At Coliseum, fewer big shows but fewer expenses
By Matt Williams Staff Writer
News & Record
GREENSBORO — After losing its main tenant and suffering through a drought in the concert industry, officials at the Greensboro Coliseum were expecting to have a bad year.
The Greensboro Generals hockey team folded, erasing 36 home dates from the schedule. Fewer concert promoters were knocking at the door to book profitable acts.
But even with those strikes against it, the coliseum is on track halfway through its fiscal year to have a smaller operating deficit than last year’s $2.6 million.
The city-run complex operated at a loss of $1.3 million through the first six months of the city’s budget year, ending in December. Managing Director Matt Brown said that by the end of the fiscal year in June, he expects to meet the budgeted $1.8 million loss.
Historically, the coliseum has operated at a loss of $1 million to $3 million annually, deficits typically paid for by property and sales taxes.
Revenue once generated by the coliseum’s hockey fans has not been replaced.
“We thought this was going to be the worst year ever,” Brown said of the falloff in revenue. “I think our fears have come true.”
With fewer big events, Brown cut costs to keep pace with the drop in revenue.
Even without their anchor tenant, more people went to the city-run complex in the last six months of 2004 than in the same period the year before. But what has Brown concerned is what those people are not doing much of: paying for parking and buying hot dogs.
Most of the 297 events in that period were conventions and small meetings, Brown said, not big-name concerts that draw thousands willing to pay $8 to park plus an additional $7 or more to eat.
“What we’re missing are the mega events that generate the big dollars,” he said.
The chairman of the coliseum’s advisory board, Dick Grubar, said he is “not pleased anytime there’s a deficit,” but he said expressed confidence in Brown’s ability to keep it to a minimum.
Fewer big draws dampen income
Not having hockey means the coliseum starts without about $400,000 in revenue the team generated from concessions, parking and sponsorships for the season.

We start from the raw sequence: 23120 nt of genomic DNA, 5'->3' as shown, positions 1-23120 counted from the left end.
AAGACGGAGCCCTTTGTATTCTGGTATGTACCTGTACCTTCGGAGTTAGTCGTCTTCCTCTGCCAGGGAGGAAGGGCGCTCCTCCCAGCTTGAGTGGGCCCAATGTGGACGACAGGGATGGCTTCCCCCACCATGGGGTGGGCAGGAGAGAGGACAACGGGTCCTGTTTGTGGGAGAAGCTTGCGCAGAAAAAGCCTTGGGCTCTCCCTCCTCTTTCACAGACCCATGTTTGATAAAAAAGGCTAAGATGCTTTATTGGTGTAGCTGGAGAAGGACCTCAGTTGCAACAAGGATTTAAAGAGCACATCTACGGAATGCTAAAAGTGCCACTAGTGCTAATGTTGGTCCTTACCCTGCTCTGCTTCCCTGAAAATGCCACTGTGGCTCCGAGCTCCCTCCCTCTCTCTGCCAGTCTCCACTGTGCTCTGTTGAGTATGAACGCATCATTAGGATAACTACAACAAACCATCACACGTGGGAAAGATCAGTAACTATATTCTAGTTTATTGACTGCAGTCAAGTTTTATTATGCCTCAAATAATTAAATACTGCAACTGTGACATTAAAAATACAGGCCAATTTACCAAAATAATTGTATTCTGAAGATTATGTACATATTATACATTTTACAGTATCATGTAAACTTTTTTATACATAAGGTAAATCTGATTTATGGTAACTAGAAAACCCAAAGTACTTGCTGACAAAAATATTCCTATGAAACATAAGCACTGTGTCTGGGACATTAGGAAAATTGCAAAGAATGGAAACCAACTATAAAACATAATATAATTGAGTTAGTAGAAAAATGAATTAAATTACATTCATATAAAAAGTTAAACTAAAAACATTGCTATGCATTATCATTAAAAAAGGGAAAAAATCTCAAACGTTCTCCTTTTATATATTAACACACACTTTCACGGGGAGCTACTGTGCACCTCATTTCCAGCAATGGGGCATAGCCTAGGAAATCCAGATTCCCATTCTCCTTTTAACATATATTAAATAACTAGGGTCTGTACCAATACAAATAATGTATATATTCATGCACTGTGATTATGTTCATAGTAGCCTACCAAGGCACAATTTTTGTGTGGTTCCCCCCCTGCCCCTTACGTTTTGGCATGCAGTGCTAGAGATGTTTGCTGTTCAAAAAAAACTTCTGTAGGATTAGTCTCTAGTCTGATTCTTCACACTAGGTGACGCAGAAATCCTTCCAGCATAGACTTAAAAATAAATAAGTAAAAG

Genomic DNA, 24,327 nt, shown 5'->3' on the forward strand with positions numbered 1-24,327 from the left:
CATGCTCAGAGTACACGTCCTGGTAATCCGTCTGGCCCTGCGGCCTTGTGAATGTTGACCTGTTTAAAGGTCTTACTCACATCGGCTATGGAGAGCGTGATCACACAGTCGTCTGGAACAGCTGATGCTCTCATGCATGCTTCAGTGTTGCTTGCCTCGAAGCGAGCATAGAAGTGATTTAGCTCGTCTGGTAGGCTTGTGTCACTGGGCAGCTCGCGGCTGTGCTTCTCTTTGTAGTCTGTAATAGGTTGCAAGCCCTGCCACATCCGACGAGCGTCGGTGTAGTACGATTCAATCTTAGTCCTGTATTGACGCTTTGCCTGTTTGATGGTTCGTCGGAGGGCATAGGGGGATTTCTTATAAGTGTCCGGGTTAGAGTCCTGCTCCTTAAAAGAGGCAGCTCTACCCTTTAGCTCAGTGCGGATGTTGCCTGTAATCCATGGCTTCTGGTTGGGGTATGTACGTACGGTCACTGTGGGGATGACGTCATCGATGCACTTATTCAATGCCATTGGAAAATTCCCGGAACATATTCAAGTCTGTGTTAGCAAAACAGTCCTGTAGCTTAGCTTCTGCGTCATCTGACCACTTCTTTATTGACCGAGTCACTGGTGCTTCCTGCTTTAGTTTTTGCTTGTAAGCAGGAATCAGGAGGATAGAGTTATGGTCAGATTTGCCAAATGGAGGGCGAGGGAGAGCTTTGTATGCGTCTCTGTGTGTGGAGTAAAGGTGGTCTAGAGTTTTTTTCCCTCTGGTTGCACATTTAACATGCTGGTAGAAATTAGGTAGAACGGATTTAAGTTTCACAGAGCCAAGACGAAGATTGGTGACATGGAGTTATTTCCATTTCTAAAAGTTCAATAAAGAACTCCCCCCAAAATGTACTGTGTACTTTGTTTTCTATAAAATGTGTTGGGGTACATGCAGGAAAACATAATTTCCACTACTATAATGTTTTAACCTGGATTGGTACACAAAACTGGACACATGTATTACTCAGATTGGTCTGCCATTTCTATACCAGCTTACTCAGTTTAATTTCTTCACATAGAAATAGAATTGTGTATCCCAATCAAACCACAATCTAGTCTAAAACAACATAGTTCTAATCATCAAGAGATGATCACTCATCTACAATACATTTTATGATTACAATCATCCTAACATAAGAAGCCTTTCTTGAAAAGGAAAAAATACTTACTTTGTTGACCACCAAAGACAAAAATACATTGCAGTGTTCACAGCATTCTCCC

Big concerts haven’t saved the day, either. The coliseum generally hosts four or five big-name acts in the arena by this point in the budget year. Thus far there have been two: the duo of Jay Z and R. Kelly and country artist Tim McGraw.
It’s a trend being felt around the country as the concert industry’s few superstar acts gray into middle age.
According to the industry magazine Pollstar, none of the top five touring acts of 2004 got their start in the past decade.
Younger acts — Britney Spears, Jessica Simpson, Christina Aguilera — all canceled or cut short their tours.
Last year, the coliseum caught a break in hosting Linkin Park, a group on its way up that did well in Greensboro. There aren’t any new Linkin Parks on the marquee this year, coliseum officials said.
For Brown, the lack of young talent means that promoters are having to guarantee large payments to veteran performers. That drives up ticket prices, driving down attendance, cutting into the coliseum’s moneymaking extras like parking and concessions.
Those big-artist guarantees prompted Brown to pass on two acts because he didn’t think the coliseum could make money on the shows.
Promoters for Bette Midler wanted to ask $125 for tickets.
A show featuring Dolly Parton would have sold for $75 per person.
Brown didn’t feel comfortable taking the risk that the shows would flop, so the artists went elsewhere.
Filling the gap are smaller acts like bluegrass singer Alison Krauss that can draw a few thousand to the smaller War Memorial Auditorium.
“We’ve been getting a lot of calls on auditorium-level shows, but the major coliseum shows are few and far between,” said Scott Johnson, the coliseum’s booking and event director.
Another arena that lost its minor-league hockey team, the Roanoke Civic Center in Virginia, is facing the same problems as Greensboro.
With the loss of the Roanoke Express, Director Mina Boyd said she’s looking hard to fill the 36 empty dates with profitable concerts.
But Boyd is finding that many of the popular acts are happily touring in Europe, though she said country-western groups are doing well at Roanoke’s arena.
“We’ve been trying to close that gap,” she said. “If I could get maybe five or six sell-out concerts, I could be happy.”
Smaller crowds, smaller payroll
With revenue down by a third and with fewer shows requiring ushers, ticket takers and security, Brown has cut $634,628 from his payroll from last year.
Only one employee has been laid off, but other positions haven’t been filled when vacancies occur. Instead of hiring contractors to set up or clean after events, more of that work is being done in-house.
“We’ve had to ask everyone to do more,” Brown said.
With those cost savings, the coliseum is doing slightly better than it was originally forecast going into the busiest quarter of the year.
Like in Greensboro, fewer events in Roanoke means they’re also spending less, too. Boyd said the civic center will probably lose a little bit more than the approximately $200,000 it did last year.